Word of the Day

Word of the day

Thursday, March 03, 2022

sylvan

[ sil-vuhn ] [ ˈsɪl vən ] Show IPA Phonetic Respelling

adjective

consisting of or abounding in woods or trees; wooded; woody.

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What is the origin of sylvan?

Sylvan “consisting of or abounding in woods or trees” derives from Latin sylvānus, a variant of silvānus “of or relating to the forest,” from silva “forest” and the adjectival suffix -ānus. Though silva is spelled with an i, sylvan and its relatives, such as the place names Pennsylvania and Transylvania as well as the given names Sylvester and Sylvia, contain the letter y. There are two reasons for this shift: Ancient Greek influence and the lack of spelling consistency during the Medieval Latin period. Ancient Greek contains two words for “wood”—hȳ́lē and xýlon—that bear a passing resemblance to Latin silva, and as the letters i and y became interchangeable in Latin during the Middle Ages, it was rather easy for the variant spelling sylva to emerge. Sylvan was first recorded in English circa 1560.

how is sylvan used?

Over time North America’s forests became a dense patchwork of different sylvan communities, each characterized by a unique topography and climate. As a whole, the deciduous forest was home to many different tree species—oaks, beeches, maples, basswoods, hickories, chestnut, ashes, elms, birches and poplars—but different types of trees predominated in different regions.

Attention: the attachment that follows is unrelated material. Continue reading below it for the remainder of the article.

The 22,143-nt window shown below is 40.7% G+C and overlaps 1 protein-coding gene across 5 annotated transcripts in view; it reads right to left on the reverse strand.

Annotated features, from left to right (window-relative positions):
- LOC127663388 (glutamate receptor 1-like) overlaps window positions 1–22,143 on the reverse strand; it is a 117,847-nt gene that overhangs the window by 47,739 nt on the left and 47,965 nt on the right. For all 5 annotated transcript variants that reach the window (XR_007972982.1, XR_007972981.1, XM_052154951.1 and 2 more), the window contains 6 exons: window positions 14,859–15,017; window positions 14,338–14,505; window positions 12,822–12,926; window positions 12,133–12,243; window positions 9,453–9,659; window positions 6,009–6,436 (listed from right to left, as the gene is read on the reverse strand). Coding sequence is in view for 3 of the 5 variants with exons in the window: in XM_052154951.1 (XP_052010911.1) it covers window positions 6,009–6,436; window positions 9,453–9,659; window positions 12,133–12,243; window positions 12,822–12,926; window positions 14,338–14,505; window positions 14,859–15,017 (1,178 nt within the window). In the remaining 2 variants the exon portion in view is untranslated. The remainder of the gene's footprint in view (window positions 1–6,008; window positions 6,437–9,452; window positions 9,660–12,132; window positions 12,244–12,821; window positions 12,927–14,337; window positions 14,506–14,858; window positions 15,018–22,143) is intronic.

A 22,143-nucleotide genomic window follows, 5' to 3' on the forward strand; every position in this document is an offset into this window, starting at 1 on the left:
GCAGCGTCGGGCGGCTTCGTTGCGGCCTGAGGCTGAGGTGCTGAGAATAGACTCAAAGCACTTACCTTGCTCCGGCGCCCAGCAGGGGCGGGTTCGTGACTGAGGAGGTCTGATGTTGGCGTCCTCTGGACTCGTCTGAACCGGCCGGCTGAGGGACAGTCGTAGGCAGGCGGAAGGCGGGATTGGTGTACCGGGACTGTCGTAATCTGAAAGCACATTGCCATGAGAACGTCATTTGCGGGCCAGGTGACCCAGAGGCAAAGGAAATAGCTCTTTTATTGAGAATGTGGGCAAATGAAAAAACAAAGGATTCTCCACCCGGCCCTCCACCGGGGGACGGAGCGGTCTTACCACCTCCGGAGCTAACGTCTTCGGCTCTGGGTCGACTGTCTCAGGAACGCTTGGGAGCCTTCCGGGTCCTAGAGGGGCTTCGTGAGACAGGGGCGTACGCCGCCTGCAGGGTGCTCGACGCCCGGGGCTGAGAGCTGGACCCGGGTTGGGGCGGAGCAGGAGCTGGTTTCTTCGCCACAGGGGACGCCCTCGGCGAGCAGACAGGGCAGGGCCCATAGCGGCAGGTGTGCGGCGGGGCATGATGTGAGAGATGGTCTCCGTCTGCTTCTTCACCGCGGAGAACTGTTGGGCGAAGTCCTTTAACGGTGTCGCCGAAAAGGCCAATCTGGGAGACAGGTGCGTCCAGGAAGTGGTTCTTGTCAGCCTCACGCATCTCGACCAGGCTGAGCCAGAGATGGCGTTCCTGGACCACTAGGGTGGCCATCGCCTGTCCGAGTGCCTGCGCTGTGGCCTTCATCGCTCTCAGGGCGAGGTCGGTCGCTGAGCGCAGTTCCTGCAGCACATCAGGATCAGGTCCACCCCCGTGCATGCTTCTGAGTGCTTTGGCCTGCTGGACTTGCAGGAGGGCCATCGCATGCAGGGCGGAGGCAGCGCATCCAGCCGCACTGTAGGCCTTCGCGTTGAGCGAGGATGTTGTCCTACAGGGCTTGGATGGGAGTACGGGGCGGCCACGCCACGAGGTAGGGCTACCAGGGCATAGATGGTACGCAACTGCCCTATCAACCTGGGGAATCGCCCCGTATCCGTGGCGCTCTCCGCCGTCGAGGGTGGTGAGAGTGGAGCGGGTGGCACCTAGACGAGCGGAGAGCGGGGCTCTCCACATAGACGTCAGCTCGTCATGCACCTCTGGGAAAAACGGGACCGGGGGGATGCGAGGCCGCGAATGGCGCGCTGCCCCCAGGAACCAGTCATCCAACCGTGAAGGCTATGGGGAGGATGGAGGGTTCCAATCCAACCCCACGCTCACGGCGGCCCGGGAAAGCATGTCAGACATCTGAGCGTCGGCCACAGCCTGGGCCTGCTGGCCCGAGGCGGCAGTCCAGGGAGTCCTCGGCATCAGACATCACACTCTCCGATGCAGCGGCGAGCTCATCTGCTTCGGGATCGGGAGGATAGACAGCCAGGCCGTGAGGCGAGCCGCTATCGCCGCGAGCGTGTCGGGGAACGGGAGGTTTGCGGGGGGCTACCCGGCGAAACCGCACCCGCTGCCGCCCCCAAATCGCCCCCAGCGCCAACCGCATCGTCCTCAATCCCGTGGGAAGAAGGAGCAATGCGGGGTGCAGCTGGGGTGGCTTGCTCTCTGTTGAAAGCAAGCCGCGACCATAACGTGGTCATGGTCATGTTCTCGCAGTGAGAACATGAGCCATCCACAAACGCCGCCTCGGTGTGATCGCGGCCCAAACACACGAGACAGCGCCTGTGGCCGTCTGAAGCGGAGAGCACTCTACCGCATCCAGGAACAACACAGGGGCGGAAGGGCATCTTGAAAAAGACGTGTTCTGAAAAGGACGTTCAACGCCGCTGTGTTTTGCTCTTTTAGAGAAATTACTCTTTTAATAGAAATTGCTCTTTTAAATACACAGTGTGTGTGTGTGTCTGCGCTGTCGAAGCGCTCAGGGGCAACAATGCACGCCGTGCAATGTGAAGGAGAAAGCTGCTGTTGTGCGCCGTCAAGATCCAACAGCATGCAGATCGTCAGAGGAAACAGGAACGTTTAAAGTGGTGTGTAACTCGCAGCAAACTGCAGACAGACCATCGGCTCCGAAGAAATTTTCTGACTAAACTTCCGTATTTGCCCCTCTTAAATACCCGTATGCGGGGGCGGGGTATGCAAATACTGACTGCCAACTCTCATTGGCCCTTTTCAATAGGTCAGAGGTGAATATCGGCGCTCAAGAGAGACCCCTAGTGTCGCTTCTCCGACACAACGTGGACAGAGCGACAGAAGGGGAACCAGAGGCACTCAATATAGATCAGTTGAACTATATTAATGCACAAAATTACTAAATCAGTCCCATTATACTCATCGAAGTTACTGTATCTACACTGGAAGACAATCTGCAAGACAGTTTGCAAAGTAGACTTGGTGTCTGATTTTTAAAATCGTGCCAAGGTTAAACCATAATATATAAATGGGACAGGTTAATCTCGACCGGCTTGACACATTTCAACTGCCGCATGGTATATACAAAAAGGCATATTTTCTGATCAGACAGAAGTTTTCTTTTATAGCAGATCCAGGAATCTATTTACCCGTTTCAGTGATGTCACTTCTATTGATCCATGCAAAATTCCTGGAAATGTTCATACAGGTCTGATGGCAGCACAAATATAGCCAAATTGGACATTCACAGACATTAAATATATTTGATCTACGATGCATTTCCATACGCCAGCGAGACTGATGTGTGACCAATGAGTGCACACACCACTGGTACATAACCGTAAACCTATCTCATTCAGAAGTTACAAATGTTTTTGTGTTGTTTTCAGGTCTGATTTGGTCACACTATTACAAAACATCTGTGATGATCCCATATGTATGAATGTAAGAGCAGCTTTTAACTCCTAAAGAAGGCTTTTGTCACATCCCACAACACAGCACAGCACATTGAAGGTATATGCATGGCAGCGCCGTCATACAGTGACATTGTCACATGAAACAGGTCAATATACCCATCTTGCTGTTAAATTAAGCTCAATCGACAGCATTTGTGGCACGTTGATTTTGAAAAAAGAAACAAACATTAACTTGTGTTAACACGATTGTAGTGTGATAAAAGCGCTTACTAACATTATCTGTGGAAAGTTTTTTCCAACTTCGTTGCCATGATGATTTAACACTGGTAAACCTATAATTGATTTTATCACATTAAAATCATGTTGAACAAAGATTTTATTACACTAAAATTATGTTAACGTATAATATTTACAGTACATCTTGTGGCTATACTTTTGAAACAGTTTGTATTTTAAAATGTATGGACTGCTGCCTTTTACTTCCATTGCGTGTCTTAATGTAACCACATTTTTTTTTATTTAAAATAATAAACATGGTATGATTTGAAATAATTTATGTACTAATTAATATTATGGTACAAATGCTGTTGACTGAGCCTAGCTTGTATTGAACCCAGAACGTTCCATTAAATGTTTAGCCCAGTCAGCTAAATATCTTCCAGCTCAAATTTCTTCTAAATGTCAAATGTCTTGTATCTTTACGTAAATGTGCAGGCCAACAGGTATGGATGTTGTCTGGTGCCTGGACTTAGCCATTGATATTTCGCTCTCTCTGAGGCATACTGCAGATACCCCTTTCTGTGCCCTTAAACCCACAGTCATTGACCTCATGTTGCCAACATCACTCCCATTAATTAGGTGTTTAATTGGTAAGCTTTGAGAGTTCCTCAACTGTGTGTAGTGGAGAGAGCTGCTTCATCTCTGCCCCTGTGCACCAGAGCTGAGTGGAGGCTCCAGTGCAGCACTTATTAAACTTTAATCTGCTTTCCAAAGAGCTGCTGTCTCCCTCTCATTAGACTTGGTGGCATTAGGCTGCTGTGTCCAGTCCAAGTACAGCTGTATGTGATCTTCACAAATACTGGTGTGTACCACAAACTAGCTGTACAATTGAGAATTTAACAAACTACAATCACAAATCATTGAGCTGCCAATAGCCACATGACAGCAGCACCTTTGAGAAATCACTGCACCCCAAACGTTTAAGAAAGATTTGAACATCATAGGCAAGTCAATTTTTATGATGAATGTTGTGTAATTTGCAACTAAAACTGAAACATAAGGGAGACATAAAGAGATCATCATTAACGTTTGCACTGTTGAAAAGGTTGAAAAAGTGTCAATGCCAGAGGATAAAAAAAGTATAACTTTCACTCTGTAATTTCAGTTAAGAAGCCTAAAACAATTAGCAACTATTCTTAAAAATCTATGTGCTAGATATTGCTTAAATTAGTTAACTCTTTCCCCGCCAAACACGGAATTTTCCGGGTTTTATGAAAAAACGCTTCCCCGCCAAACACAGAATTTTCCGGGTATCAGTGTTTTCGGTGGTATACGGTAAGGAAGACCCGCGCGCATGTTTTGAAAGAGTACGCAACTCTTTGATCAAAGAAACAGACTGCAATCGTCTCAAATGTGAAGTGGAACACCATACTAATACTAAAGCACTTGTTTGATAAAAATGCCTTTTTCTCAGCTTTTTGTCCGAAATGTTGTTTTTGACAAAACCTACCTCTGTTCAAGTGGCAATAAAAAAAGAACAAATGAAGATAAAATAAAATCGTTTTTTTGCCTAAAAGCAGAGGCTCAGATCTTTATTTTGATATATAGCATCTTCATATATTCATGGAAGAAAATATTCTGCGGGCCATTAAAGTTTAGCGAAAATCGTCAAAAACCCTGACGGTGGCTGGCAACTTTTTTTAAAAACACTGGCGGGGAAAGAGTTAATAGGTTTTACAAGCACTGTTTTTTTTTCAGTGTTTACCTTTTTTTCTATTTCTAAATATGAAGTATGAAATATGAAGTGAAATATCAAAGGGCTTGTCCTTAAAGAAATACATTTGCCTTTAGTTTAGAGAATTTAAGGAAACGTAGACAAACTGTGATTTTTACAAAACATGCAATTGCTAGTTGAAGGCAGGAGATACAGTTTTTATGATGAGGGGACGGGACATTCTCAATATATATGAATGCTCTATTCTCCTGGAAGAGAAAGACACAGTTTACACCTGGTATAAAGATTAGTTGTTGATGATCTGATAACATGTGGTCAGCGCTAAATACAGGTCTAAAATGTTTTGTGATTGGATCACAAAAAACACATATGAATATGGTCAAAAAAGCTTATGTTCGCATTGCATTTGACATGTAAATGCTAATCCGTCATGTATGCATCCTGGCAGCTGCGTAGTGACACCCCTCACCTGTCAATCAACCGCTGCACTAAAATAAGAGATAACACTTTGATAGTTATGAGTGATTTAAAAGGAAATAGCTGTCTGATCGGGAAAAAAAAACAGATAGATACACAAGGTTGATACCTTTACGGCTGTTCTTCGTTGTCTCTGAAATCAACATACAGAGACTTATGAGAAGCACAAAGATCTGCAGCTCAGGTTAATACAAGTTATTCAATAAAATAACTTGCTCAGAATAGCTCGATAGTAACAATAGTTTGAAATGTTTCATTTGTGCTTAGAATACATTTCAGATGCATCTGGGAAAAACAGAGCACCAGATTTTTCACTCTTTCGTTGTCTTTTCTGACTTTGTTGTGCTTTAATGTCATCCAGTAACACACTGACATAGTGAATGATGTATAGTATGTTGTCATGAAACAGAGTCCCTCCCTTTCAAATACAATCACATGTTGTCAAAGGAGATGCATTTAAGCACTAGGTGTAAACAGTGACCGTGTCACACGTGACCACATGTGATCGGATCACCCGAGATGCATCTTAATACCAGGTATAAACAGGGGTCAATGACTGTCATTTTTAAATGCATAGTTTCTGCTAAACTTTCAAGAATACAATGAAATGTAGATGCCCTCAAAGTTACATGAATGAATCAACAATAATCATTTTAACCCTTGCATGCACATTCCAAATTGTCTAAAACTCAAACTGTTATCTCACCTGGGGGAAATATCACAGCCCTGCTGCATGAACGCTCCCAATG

Ferris Jabr, “A New Generation of American Chestnut Trees May Redefine America's Forests,” Scientific American, March 1, 2014

It’s the first day of our four-day trek through the valley, and already the undergrowth is so thick we can barely squeeze through. Matt disappears into the sylvan maze. We’re not on a trail. There is no trail. Beyond the thicket we come upon what we’ve taken to calling a “gangplank”—a downed tree so enormous it creates an elevated walkway through the forest. We clamber atop the behemoth and step carefully along its moss-slick back.

Mark Jenkins, “Navigations: Last Stand in Tasmania,” National Geographic, February 19, 2014

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Wednesday, March 02, 2022

bibliophile

[ bib-lee-uh-fahyl, -fil ] [ ˈbɪb li əˌfaɪl, -fɪl ] Show IPA Phonetic Respelling

noun

a person who loves or collects books, especially as examples of fine or unusual printing, binding, or the like.

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What is the origin of bibliophile?

Bibliophile “a person who loves or collects books” is a compound of the combining forms biblio- “book” and -phile “lover.” The form biblio- is adapted from Ancient Greek biblíon “papyrus roll, strip of papyrus,” which is the namesake of Býblos, the Greek name for the Phoenician seaport of Gebal (or Gubal), where papyrus was once manufactured and exported. Byblos still exists today in modern Lebanon, albeit with the name Jbeil (standard Arabic Jubayl). One theory about the origin of the name Býblos is that it resulted from Ancient Greek traders’ misinterpretation of the name Gebal, but some linguists argue that these two names are unrelated and that Býblos is of pre-Greek origin. Though books have long been a primary mode for recording and transmitting information, the origin of the Ancient Greek word for “book” is uncertain—how ironic! Bibliophile was first recorded in English circa 1820.